Fact-finding Las Vegas trip cost $6,500
A weeklong trip to Las Vegas by the chairman and executive director of the Bermuda Casino Gaming Commission cost almost $6,500.
Commission chairman Alan Dunch disclosed the figure in a press release yesterday, after questions from The Royal Gazette. He also revealed that he and Richard Schuetz flew business class to the Nevada city that is famous for its casinos and stayed at Caesars Palace.
Mr Dunch compared the $6,499 cost of the trip with a fact-finding visit on gaming to Singapore in January 2014 made by Shawn Crockwell and Mark Pettingill, when they were tourism minister and Attorney-General respectively.
“The total cost to the commission for the seven-day trip to Las Vegas for two people was $6,499, somewhat less than the $46,000-plus it cost to take two ministers and an assistant to Singapore for five days,” he said.
He broke down the costs for the September 2015 Las Vegas trip as $3,306 on air travel, $2,017 on hotel accommodation, $628 on food and $548 on ground transportation. Staying at Caesars Palace and getting a corporate-approved government rate had, he added, saved the commission about $5,000.
“The trip was designed around attending G2E, the largest gaming show in North America,” Mr Dunch said. “Mr Schuetz wanted to introduce me to the products and people that make up the gaming industry.
“Beyond that, Mr Schuetz had made arrangements to meet on a private and confidential basis with five large and well-branded casino operators to discuss the opportunities available in Bermuda and to encourage them to consider visiting the island. In addition, we met with regulators from around the world and toured a great many of the different casinos, including the opportunity to view many areas typically inaccessible to the public.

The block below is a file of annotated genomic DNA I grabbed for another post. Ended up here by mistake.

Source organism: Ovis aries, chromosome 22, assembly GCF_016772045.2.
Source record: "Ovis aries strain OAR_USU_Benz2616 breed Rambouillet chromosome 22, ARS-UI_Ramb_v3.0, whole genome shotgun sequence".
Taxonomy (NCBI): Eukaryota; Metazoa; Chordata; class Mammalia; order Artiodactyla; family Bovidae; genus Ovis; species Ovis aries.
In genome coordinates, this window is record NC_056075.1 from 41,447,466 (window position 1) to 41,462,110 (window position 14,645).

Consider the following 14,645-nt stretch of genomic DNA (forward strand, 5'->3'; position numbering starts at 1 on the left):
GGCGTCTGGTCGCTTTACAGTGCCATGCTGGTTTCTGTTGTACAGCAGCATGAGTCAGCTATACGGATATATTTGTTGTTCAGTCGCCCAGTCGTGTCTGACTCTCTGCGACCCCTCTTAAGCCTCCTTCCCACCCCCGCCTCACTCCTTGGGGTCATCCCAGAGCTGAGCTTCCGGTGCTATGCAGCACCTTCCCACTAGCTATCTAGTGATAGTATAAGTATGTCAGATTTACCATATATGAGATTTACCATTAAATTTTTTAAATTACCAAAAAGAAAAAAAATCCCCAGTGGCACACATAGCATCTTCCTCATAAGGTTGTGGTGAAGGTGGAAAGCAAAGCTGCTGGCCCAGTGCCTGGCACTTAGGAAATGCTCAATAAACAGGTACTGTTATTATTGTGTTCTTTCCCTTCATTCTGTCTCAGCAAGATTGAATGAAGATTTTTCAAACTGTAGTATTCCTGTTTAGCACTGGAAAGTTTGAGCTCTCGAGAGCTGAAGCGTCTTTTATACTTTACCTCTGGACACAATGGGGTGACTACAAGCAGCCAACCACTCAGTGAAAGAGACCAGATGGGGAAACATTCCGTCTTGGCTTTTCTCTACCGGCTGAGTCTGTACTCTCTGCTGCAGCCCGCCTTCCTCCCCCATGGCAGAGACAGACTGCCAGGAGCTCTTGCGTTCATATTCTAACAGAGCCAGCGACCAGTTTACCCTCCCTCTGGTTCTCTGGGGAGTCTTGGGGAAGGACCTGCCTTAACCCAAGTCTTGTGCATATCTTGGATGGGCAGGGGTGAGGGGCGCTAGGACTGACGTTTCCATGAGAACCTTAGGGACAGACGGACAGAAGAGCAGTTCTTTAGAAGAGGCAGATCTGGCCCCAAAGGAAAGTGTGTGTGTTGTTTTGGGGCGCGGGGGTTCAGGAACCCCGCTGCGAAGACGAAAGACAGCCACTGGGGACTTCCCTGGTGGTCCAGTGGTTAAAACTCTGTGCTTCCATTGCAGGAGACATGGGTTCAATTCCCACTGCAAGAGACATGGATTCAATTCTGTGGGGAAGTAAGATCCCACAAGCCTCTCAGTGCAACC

“We also toured manufacturers, testing laboratories and met a large number of executives, regulators, managers, journalists, lobbyists and the like.”
Yesterday’s press release was the second in two days on the regulatory body’s dealings with Caesars Entertainment Corporation, after questions were raised in the House of Assembly last month about potential conflicts of interest.
The executive vice-president of government relations and corporate responsibility for Caesars is Jan Jones Blackhurst, the former wife of Mr Schuetz and a past mayor of Las Vegas.
Mr Dunch said on Wednesday that the commission was “bewildered as to how anyone could conclude that the relationship between Mr Schuetz and Ms Jones Blackhurst could constitute a conflict of interest”.
He said the Vegas visit was of value because about 90 per cent of the tourist traffic to Bermuda was from North America.
“We believed that there is great value to providing a brand that people recognise and trust.
“We thought that these operators might be interested in new development opportunities, acquiring an existing resort on the island or providing management services to a local resort owner interested in adding the casino amenity.
“It is our belief that the North American companies have a greater institutional knowledge in operating casinos under rigorous regimes of anti-money laundering controls and possess corporate cultures that emphasise compliance. It is our belief that these qualities will provide a higher level of comfort to the banking system in working with Bermuda to process casino transactions, a critical component in being able to even offer integrated resort casinos in Bermuda.
“This position has subsequently confirmed to be of material importance and endorsed by finance minister Bob Richards, who has been communicating with the banking community on these issues, and also then-minister Shawn Crockwell.”
A list of all the Vegas trip activities accompanied the press release and included a guest lecture given by Mr Schuetz to the University of Nevada law school and a meeting with an expert on online gaming.
The Royal Gazette has sent detailed questions to Mr Dunch and Mr Schuetz since the June 24 House session, but they have declined to do an interview.